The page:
It’s Earth Day! Today, we’re going to be talking about small ways to minimize your impact on the earth’s resources, but first, to celebrate, check out these Earth Day Cocktail Recipes courtesy of She Knows. (You’re welcome.)
In an effort to lessen our footprint we don’t have to buy a Prius, there are still small changes we can make and shifts we can do.
Here is Mrs. Jones Could Use a Beer’s List of Eight Small Ways to Minimize Your Impact On the Earth’s Resources:
- Re-finish furniture rather than buying new furniture made from pressed wood. I know, I love Ikea as much as the next person, but they’re cutting down our forests. (This article claims they’re trying to do better.) In the meantime, consider buying furniture made from a sustainable source, re-finish what you already have, or what you can buy used.
- Recycle. I know, blah blah blah. Seriously though, it’s not a law in every state, but it’s completely doable. Try setting up a separate bin for recyclables in your kitchen, and teach your children which items are recyclable and which are trash. If you’re not already doing this, you may be surprised by all that can be recycled.
- Own less. Today’s purchases are tomorrow’s garage sale bargains. Every time you’re tempted to buy something cheap and cute, that you don’t necessarily need (I’m not immune to the Target temptation either), ask yourself how long it’ll be before it’s relegated to the back of your closet, the basement, or the attic, or how long it’ll be before you’re hauling that item off to Goodwill to be donated. Do you love it or need it enough to own it? There’s a lot to be said for noticing something beautiful, appreciating it, and leaving it be. I’ve had to do it with George Clooney all of these years, we can do it with cute holiday table decor as well.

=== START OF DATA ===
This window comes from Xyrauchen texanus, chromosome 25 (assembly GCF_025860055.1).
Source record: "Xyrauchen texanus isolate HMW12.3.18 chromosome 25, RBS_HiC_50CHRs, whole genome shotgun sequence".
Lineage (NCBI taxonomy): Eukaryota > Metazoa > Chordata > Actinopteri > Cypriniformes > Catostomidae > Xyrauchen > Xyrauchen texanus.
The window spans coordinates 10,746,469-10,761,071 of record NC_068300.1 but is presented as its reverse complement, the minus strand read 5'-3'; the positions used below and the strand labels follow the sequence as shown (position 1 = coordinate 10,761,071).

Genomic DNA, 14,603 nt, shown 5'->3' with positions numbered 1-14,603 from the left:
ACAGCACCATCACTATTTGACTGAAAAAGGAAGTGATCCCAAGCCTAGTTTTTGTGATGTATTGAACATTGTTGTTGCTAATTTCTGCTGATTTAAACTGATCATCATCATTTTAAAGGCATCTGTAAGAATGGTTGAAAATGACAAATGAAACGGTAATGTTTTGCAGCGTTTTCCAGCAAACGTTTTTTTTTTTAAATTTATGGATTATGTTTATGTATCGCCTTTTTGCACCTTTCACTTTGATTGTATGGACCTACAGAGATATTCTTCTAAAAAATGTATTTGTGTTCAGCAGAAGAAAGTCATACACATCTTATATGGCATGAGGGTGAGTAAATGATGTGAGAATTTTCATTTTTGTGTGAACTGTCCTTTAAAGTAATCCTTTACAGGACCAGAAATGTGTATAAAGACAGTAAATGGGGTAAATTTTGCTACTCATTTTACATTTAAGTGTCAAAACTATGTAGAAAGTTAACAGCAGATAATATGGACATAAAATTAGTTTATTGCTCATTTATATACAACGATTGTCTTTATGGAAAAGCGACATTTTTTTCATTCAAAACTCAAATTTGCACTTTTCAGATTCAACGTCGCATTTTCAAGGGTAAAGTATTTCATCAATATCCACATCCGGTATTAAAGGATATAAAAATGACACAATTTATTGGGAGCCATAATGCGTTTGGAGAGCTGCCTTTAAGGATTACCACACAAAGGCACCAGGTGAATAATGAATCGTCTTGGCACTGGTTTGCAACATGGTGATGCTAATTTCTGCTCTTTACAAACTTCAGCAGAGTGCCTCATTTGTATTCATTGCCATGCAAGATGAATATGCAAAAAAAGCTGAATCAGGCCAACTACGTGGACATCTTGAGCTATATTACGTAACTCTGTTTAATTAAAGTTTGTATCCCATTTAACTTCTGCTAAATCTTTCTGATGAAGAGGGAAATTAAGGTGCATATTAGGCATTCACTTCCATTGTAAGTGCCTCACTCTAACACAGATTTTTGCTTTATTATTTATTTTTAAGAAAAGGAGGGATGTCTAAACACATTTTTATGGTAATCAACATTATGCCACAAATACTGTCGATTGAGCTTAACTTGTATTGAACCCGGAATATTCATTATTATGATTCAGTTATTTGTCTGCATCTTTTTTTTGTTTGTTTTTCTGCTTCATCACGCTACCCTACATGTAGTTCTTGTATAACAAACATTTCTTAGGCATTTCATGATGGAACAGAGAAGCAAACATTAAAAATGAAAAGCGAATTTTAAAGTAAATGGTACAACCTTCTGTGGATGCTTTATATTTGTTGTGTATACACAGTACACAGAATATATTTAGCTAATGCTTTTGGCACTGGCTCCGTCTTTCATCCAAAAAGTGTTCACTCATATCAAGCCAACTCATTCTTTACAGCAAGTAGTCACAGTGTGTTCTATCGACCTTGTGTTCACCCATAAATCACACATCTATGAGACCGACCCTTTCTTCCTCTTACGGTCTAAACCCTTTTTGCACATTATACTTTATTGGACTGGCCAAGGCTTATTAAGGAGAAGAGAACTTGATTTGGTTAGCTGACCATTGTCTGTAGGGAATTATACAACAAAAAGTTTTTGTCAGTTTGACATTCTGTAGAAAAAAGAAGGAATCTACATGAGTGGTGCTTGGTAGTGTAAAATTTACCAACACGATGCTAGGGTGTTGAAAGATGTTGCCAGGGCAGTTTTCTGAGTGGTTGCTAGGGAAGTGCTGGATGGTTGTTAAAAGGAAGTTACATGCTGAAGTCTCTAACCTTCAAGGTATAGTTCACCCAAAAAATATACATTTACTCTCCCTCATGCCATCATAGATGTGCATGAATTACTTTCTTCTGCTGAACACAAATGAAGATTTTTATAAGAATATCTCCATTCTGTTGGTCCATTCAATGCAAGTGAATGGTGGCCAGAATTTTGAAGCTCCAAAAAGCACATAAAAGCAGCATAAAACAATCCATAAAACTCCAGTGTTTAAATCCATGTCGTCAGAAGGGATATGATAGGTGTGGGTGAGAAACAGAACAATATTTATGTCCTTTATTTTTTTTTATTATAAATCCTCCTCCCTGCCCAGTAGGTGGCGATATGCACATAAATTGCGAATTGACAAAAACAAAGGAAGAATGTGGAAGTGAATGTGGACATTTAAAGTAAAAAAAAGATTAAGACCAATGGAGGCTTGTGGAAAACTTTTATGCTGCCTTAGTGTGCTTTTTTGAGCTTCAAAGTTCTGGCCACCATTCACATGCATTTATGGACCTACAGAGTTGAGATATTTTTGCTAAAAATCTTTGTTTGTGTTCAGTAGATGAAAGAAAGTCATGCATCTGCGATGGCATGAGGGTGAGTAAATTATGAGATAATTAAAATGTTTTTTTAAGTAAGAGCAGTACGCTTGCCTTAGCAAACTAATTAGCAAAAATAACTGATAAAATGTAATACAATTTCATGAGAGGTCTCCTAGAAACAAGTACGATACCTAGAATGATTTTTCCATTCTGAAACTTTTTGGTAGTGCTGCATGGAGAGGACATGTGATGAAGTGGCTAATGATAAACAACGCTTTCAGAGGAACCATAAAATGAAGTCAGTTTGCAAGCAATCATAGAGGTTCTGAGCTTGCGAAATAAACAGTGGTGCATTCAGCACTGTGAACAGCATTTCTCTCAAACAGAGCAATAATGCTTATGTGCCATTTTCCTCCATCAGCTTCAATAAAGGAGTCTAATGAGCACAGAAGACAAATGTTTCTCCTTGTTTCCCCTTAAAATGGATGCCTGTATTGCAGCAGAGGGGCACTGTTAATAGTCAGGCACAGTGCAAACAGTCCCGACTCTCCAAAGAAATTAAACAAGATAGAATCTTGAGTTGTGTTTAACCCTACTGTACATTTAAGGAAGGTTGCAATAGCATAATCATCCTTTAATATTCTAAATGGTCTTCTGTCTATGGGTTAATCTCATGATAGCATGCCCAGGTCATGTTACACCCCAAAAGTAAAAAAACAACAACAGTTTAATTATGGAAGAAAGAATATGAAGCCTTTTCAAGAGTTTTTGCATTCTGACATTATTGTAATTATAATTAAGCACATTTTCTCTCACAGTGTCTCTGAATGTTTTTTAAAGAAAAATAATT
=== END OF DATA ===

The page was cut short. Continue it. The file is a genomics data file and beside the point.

- Conserve water. I once knew someone who ran the water for her shower for so long before she got it, that I was surprised there was ever any hot water left. She’d turn it on, and then walk around her house doing random things while all that water went down the drain. Watch how you do dishes, water your flowers, etc. Do you sometimes unnecessarily run the water?
- Reduce the use of energy in your home. When you’re not in a room, turn the lights off. Try lower wattage bulbs in lamps. Before you leave your house for work and/or school each day, check to make sure the lights throughout the home haven’t been left on. Adjust the heat or air-conditioning to use less energy when you’re not at home. Turn off appliances when they’re not in use, and use smaller ones when possible.
- Use less throw-away plastic. There are great water bottles on the market now made of glass or wood. Also, consider packing your lunches and leftovers in reusable containers rather than sandwich bags.
- Reduce your use of paper. This is SO hard for me. I’m working on it. But think about using less paper napkins and paper towels. Try switching to cloth napkins (even if it’s only once in a while) and using rags or eco-friendly cloths rather than paper towels for cleaning. There’s got to be a solution for toilet paper, but I haven’t heard of it yet, and I’m not sure I’m ready to.
- Assess need versus want. It’s no secret that America consumes far more everything than any other country. We eat too much, and not of the right thing. This article, published in September 2015, states that every state in the nation is too fat. That includes Colorado, which had previously always been the skinniest state (they did legalize marijuana, though, so hello, munchies). We also buy more and better and newer and bigger. I blame Texas. The tiny home movement hasn’t made an impact on the overall desire for big homes. We also spend more on things we don’t actually need. Our consumption of luxury items continues to go up. I’m all about celebrating life once in a while, and treating yourself to things you don’t need to mark a special day or moment, but Dom Perignon because it’s Wednesday is excessive, I don’t care who you are. There are several reasons people over spend; low self-esteem, depression. Take a good look at your habits, and what it is you’re truly “feeding” through buying. Do you really need the new Apple watch you really can’t afford, or does your ego?
I hope you get out and enjoy nature this Earth Day! I’d also love to hear your ideas for small ways to reduce your impact on the Earth’s Resources. For more Earth Day reading, here is my post on grounding from last Earth Day.
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